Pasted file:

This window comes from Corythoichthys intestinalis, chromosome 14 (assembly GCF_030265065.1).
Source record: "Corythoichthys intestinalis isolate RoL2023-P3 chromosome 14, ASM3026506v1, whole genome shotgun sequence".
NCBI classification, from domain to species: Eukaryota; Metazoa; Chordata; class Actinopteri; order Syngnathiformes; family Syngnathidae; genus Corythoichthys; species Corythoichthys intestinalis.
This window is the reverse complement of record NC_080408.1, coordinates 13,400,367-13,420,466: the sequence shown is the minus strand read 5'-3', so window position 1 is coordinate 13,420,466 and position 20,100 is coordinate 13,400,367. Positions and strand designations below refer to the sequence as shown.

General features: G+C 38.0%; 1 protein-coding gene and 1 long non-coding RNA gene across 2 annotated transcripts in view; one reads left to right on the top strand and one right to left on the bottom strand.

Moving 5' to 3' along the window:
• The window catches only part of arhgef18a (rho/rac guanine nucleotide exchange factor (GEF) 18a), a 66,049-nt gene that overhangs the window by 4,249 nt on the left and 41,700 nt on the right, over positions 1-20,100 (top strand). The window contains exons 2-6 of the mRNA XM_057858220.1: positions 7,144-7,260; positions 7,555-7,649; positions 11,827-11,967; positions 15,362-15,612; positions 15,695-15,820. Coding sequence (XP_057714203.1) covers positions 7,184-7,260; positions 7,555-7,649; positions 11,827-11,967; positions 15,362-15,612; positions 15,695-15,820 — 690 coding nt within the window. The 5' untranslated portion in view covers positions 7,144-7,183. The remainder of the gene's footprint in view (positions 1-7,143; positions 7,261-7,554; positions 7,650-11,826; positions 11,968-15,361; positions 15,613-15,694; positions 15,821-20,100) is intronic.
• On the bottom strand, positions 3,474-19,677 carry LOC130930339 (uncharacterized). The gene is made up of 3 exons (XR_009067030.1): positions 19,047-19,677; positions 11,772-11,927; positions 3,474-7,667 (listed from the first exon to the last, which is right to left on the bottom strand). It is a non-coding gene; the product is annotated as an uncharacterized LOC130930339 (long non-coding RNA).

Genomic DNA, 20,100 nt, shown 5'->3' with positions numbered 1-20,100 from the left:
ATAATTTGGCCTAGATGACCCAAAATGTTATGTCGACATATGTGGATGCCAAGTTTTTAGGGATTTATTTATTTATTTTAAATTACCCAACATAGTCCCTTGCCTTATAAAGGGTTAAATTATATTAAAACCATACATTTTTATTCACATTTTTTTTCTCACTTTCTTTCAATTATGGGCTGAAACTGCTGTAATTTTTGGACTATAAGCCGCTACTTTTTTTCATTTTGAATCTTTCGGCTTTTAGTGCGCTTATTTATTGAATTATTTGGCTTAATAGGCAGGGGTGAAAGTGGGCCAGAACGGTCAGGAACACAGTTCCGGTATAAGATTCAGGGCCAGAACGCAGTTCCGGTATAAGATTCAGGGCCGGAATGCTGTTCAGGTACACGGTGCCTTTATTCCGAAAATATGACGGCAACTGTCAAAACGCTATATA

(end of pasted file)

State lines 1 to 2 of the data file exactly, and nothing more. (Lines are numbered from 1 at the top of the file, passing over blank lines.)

This window comes from Corythoichthys intestinalis, chromosome 14 (assembly GCF_030265065.1).
Source record: "Corythoichthys intestinalis isolate RoL2023-P3 chromosome 14, ASM3026506v1, whole genome shotgun sequence".